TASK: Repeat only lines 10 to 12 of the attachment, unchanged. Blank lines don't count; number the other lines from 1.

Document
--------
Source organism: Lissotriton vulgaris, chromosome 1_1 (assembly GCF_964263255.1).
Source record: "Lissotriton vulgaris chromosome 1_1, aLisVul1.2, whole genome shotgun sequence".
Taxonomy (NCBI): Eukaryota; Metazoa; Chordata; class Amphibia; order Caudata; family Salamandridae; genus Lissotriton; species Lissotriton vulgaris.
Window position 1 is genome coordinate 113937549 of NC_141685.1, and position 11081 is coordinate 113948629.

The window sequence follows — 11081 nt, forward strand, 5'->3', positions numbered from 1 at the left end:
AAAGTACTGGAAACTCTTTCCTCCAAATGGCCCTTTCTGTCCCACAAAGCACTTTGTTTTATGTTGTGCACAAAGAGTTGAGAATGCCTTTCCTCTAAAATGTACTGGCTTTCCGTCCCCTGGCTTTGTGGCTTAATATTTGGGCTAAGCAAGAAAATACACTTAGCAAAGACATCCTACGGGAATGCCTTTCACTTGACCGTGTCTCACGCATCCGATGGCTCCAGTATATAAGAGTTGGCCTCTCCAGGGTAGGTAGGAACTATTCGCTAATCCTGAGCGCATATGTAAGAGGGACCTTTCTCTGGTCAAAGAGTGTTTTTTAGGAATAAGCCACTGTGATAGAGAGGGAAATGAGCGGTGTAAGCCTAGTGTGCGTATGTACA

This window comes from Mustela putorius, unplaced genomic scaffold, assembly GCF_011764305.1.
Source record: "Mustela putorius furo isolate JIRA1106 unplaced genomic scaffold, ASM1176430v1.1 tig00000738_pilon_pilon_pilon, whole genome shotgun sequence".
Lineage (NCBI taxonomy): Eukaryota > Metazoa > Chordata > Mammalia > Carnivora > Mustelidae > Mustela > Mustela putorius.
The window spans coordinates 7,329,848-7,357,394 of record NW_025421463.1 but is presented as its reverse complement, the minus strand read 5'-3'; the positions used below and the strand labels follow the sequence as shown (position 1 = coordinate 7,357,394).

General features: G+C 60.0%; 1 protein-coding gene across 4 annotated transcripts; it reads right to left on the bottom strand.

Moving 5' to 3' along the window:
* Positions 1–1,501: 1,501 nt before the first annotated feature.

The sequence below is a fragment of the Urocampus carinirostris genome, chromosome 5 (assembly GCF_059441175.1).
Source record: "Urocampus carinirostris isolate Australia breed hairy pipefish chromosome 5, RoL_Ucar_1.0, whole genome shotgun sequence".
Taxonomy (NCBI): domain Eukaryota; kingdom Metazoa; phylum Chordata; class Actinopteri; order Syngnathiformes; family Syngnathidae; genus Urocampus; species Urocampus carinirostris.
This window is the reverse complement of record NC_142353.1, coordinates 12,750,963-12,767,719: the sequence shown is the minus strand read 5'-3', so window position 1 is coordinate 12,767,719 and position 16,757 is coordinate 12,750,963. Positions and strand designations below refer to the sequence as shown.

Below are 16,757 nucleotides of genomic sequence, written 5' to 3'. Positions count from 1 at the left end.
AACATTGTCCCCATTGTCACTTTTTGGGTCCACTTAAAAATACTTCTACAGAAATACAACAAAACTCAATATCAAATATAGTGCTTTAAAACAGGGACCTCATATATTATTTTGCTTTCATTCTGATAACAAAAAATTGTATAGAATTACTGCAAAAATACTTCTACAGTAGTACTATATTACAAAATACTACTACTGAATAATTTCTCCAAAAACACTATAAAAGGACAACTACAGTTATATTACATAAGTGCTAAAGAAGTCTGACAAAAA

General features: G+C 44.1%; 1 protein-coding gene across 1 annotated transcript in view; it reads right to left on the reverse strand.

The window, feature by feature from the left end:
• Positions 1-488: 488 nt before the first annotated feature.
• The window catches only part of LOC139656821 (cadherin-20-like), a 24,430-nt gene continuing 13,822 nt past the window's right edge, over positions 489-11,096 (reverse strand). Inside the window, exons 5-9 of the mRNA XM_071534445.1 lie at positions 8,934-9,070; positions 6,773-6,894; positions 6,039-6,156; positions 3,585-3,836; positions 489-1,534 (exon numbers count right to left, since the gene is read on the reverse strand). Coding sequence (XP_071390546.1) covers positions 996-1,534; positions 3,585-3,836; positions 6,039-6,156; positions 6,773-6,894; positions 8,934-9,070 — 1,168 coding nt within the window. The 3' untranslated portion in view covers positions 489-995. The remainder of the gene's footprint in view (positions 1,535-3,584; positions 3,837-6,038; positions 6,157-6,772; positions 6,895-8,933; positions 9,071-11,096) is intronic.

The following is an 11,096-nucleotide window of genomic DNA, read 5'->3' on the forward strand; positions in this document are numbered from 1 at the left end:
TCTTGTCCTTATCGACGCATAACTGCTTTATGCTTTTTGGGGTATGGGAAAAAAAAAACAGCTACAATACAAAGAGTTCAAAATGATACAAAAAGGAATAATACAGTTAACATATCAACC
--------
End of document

The window spans coordinates 7,329,848-7,357,394 of record NW_025421463.1 but is presented as its reverse complement, the minus strand read 5'-3'; the positions used below and the strand labels follow the sequence as shown (position 1 = coordinate 7,357,394).

General features: G+C 60.0%; 1 protein-coding gene across 4 annotated transcripts; it reads right to left on the bottom strand.

Moving 5' to 3' along the window: